While Let the Right One In can technically be called a vampire story, it is not really in essence a vampire story. It is instead the story of two young individuals who meet under unusual circumstances, and form a close bond despite the uncertainties that lie between them. It is an extremely personal tale, one that eschews regular horror and vampire conventions in favor of interpersonal drama and subdued emotion, and for me it worked out very, very well. The film still holds true to the very essences of vampirism, as inferred by the title, and places the classical conventions in a more modern setting without devolving into more radical interpretations of what vampires are and what they can do; this is one that sticks to its realism quite well.
I don’t even really know where to begin about this one; it is that muted in its appeal and its impact. Even the film’s more chilling moments happen with an air of almost insignificance, and the more calm and reserved moments are given added emphasis thanks to the score. It all evens out into a single, almost monotonish emotional structure that nevertheless provides ample opportunity for self-integration; we choose to feel what the characters feel, and that immerses us even deeper into their story. The ever-present coldness of the climate of both the location and the film itself adds to the effect; there were a few times when the mood of the film, coupled with some of the more creepy moments, made me want to physically shiver. I’ve rarely had such a reaction to a movie before, and it elevated this one that much higher on my recommendation list.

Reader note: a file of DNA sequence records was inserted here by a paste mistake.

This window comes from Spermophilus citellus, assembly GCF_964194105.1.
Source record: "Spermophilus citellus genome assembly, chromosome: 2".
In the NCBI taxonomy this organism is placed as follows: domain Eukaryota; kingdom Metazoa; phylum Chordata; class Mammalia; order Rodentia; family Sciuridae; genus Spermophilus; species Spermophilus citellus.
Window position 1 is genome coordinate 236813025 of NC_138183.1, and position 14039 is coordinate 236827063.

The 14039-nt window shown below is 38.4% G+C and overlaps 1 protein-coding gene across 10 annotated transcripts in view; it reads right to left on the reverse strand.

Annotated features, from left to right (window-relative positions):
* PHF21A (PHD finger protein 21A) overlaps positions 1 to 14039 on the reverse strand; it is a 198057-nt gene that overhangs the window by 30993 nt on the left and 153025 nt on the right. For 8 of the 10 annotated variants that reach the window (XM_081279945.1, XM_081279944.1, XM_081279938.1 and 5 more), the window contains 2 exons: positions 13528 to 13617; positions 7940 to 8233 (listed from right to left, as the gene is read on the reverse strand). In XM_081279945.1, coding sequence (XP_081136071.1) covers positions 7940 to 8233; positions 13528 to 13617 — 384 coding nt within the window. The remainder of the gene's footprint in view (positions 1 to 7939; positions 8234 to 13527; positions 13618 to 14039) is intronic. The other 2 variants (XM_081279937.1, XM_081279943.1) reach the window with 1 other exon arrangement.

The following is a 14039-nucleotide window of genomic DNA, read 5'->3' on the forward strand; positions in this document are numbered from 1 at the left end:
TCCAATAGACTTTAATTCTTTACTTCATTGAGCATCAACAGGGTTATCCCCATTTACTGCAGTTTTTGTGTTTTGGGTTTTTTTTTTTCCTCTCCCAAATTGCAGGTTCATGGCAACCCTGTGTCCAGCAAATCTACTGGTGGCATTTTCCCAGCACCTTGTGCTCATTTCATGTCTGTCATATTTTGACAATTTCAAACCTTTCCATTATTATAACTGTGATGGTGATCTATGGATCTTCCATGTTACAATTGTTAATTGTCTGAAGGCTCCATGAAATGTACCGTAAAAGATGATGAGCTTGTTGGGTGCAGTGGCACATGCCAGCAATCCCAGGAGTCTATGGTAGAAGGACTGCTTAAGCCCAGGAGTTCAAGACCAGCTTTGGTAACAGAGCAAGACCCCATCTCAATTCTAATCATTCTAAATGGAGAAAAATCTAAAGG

The two young leads who play Oskar and Eli are both absolutely perfect; Ive said it before and I’ll likely say it again, I don’t know what it is about the young and the old that gives them such amazing acting prowess, but this film would not have worked had these two characters not been properly cast and directed, and they absolutely nailed it. Really, everything about this one just nails it dead on, from the atmosphere to the narrative to the pacing; everything is just really well done, and it’s that much more effective to boot. If you’re in the mood for something a little more sombre and reticent in how it tells its story to you, but still tells a powerfully affecting tale (and of course, you don’t mind subtitles), Let the Right One In is a horror picture that will be right up your alley.
Arbitrary Rating: 9/10